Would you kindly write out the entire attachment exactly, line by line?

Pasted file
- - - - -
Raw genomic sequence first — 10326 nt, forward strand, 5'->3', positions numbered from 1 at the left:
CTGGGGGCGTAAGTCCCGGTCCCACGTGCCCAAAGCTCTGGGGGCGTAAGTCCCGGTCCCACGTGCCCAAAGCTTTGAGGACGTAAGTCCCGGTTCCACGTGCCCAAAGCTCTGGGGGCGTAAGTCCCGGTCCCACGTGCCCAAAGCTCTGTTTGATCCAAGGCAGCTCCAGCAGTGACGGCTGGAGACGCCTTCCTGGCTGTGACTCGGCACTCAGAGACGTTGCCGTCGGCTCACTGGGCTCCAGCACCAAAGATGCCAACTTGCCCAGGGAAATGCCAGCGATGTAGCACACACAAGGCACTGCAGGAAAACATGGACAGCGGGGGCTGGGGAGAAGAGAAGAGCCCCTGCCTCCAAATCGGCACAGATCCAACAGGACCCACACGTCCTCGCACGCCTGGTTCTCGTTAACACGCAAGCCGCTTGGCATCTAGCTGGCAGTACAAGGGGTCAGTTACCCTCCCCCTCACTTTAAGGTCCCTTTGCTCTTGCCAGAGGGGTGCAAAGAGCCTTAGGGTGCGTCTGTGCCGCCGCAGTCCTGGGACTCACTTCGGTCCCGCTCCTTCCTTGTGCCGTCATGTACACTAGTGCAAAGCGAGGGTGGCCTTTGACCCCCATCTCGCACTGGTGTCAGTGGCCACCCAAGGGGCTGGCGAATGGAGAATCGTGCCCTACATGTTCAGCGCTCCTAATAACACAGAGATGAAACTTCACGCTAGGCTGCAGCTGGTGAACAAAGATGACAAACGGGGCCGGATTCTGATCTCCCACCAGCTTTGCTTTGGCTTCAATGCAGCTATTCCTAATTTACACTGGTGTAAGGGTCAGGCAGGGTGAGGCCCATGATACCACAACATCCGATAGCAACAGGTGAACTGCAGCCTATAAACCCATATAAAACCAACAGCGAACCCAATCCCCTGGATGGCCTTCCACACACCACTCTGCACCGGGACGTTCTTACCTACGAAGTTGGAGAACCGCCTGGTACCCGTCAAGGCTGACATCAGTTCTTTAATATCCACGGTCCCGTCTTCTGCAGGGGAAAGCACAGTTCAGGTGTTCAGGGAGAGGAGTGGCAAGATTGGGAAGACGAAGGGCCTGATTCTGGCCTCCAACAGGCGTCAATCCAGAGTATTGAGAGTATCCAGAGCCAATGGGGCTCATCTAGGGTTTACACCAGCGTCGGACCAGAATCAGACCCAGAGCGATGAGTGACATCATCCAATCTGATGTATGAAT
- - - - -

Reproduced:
Raw genomic sequence first — 10326 nt, forward strand, 5'->3', positions numbered from 1 at the left:
CTGGGGGCGTAAGTCCCGGTCCCACGTGCCCAAAGCTCTGGGGGCGTAAGTCCCGGTCCCACGTGCCCAAAGCTTTGAGGACGTAAGTCCCGGTTCCACGTGCCCAAAGCTCTGGGGGCGTAAGTCCCGGTCCCACGTGCCCAAAGCTCTGTTTGATCCAAGGCAGCTCCAGCAGTGACGGCTGGAGACGCCTTCCTGGCTGTGACTCGGCACTCAGAGACGTTGCCGTCGGCTCACTGGGCTCCAGCACCAAAGATGCCAACTTGCCCAGGGAAATGCCAGCGATGTAGCACACACAAGGCACTGCAGGAAAACATGGACAGCGGGGGCTGGGGAGAAGAGAAGAGCCCCTGCCTCCAAATCGGCACAGATCCAACAGGACCCACACGTCCTCGCACGCCTGGTTCTCGTTAACACGCAAGCCGCTTGGCATCTAGCTGGCAGTACAAGGGGTCAGTTACCCTCCCCCTCACTTTAAGGTCCCTTTGCTCTTGCCAGAGGGGTGCAAAGAGCCTTAGGGTGCGTCTGTGCCGCCGCAGTCCTGGGACTCACTTCGGTCCCGCTCCTTCCTTGTGCCGTCATGTACACTAGTGCAAAGCGAGGGTGGCCTTTGACCCCCATCTCGCACTGGTGTCAGTGGCCACCCAAGGGGCTGGCGAATGGAGAATCGTGCCCTACATGTTCAGCGCTCCTAATAACACAGAGATGAAACTTCACGCTAGGCTGCAGCTGGTGAACAAAGATGACAAACGGGGCCGGATTCTGATCTCCCACCAGCTTTGCTTTGGCTTCAATGCAGCTATTCCTAATTTACACTGGTGTAAGGGTCAGGCAGGGTGAGGCCCATGATACCACAACATCCGATAGCAACAGGTGAACTGCAGCCTATAAACCCATATAAAACCAACAGCGAACCCAATCCCCTGGATGGCCTTCCACACACCACTCTGCACCGGGACGTTCTTACCTACGAAGTTGGAGAACCGCCTGGTACCCGTCAAGGCTGACATCAGTTCTTTAATATCCACGGTCCCGTCTTCTGCAGGGGAAAGCACAGTTCAGGTGTTCAGGGAGAGGAGTGGCAAGATTGGGAAGACGAAGGGCCTGATTCTGGCCTCCAACAGGCGTCAATCCAGAGTATTGAGAGTATCCAGAGCCAATGGGGCTCATCTAGGGTTTACACCAGCGTCGGACCAGAATCAGACCCAGAGCGATGAGTGACATCATCCAATCTGATGTATGAAT